CC: Did you expect to get an apology from McNamara?

Apologies fascinate me. I've thought a lot about it. If the world is really deeply out of control, which I really believe it is, someone apologizes. The ball is in your court. They're apologizing to you. You have a choice. You can accept their apology, or not. I believe it's this deep desire to be empowered somehow. I'm not sure I have any definitive answer. It comes out of reading [McNamara's book] In Retrospect. There were countless articles, shows, all talking about McNamara's mea culpa. All saying, 'we don't accept his apology.' There were two things that fascinated me. How did people see this as an apology, when there really wasn't one? Given that there wasn't one, did they invent one and then reject it?

CC: You've interviewed a lot of people and have been interviewed many times yourself, but McNamara must have been the most experienced and slippery interviewee you've ever faced.

Every interview takes on a different character. Part of it is the cameraman and lighting the set. There is something both elusive and straightforward about McNamara that still fascinates me. Sony set up screenings in New York and they invited all the celebrity journalists. And Morley Safer came out of the screening and said, 'he certainly made quite a career of hand-wringing.' And Tom Brokaw said, 'I always thought of him as na´ve.' And it was interesting to me. A lot of the journalists had their own perspective.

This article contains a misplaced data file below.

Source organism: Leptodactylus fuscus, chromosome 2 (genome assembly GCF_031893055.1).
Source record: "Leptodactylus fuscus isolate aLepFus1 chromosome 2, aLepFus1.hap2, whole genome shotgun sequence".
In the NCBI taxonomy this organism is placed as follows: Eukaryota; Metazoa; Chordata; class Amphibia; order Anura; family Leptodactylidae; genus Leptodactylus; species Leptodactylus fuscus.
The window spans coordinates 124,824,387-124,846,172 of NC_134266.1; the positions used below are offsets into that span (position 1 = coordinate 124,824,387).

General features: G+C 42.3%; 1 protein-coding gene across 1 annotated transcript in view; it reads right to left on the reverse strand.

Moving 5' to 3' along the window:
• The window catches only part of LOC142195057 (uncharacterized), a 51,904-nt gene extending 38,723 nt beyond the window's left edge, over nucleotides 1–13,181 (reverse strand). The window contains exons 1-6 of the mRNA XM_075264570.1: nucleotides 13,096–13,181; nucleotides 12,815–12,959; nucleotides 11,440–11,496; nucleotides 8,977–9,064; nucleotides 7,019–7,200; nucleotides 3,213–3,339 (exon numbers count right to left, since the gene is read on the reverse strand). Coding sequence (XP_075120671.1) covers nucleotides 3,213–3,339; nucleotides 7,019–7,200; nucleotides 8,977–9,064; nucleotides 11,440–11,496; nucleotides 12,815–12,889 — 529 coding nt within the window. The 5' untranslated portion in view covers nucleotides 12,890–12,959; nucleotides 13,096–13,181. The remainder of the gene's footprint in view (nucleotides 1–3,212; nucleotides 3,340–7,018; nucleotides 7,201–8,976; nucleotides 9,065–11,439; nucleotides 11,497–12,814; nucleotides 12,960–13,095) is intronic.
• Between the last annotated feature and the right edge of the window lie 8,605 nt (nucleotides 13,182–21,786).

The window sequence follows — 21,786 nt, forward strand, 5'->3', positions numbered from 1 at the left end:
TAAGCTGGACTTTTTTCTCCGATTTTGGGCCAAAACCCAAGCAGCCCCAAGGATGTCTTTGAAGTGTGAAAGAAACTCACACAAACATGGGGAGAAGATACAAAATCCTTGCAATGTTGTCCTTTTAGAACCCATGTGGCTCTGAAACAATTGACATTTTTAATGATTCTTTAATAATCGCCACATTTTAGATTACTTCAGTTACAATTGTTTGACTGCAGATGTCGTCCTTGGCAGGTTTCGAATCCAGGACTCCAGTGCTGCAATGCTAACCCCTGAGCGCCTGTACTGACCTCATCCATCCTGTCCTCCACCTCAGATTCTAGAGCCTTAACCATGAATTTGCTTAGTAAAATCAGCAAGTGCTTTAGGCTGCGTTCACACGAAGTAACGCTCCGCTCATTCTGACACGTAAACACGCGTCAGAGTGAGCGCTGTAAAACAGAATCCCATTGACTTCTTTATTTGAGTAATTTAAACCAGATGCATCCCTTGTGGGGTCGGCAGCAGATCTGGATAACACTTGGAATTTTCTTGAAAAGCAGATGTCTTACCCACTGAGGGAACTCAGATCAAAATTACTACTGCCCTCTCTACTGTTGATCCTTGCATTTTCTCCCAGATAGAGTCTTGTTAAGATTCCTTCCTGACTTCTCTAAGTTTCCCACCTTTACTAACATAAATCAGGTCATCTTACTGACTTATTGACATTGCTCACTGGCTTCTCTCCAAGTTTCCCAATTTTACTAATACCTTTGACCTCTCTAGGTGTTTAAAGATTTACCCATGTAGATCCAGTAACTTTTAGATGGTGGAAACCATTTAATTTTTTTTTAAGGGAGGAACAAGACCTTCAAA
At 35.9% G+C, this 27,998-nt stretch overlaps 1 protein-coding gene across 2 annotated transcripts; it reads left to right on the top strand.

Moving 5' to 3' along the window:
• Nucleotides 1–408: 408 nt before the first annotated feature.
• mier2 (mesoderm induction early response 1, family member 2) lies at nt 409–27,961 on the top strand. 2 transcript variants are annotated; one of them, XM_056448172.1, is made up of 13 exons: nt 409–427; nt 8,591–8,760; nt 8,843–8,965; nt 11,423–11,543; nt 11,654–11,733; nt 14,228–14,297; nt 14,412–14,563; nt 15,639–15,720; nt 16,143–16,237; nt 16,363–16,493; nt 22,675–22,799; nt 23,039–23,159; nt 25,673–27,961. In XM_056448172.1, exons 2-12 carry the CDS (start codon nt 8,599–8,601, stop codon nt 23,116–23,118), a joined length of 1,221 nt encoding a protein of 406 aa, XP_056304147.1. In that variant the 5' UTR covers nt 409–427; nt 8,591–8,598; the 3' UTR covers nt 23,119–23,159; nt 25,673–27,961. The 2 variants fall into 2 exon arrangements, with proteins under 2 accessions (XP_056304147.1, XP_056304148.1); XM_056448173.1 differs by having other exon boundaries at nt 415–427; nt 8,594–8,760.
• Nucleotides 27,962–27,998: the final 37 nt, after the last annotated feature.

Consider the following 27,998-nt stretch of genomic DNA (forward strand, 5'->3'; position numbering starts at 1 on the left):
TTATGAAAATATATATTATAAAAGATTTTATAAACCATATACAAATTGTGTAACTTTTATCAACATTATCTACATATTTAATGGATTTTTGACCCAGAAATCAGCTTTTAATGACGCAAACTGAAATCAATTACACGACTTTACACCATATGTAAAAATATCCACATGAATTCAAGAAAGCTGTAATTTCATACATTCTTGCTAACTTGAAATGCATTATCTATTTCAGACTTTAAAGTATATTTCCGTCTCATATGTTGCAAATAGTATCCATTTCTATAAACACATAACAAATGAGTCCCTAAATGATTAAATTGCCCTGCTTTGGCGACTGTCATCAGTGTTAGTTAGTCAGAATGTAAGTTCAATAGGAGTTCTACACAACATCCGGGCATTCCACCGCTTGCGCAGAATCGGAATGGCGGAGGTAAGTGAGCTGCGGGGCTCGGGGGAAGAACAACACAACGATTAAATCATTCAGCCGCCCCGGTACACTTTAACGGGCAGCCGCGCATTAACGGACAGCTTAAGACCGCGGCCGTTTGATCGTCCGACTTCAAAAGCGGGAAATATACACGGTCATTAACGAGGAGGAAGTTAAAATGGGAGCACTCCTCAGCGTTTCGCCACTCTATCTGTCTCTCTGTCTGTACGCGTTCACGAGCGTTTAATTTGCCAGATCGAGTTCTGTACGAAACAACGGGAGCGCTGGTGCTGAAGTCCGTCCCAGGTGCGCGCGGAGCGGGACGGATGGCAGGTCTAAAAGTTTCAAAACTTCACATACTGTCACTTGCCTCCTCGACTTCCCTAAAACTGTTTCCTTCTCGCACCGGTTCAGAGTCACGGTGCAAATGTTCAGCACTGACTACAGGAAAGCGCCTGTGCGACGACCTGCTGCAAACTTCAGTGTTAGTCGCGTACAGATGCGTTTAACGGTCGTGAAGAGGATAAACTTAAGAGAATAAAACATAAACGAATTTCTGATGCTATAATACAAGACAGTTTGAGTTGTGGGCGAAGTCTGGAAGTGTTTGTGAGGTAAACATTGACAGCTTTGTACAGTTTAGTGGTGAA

CC: If people long to be in control of everything, it seems very convenient to simply blame McNamara for the war, to pin it all on him.

EM: Is history like some kind of comic book, where we always have to find a new Lex Luthor? Maybe it's something about our wiring that we can only see things in terms of heroes and villains. I don't like conspiracy theories. I have an argument against conspiracy theories. We're monkeys! Just look at people! To imagine that they can conspire together about anything for any length of time is ludicrous.

CC: Do you suppose the current popularity of documentaries has anything to do with the currently popularity of Reality TV?

EM: They feed off of each other. There are so many different kinds of documentaries as there are so many different kinds of Reality TV. My wife used to watch 'Cops' all the time. She said that it's the only show on TV where you can see authentic dÚcor.

CC: There have been a lot of movies lately -- Bowling for Columbine, Winged Migration, Stone Reader -- that have started people talking about how objective documentaries really are.

EM: The blurring between documentary and fiction, it has called attention to how easily we can be deceived. The ironic use of reenacted material makes us think about our relationship to the real world. It doesn't deny our relationship with the truth. It makes us think about the truth. I'm amused that people think that a style of presentation means truth. Style isn't about truth. Truth is about truth.

(Read Jeffrey's review of The Fog of War and his previous interview with Morris.)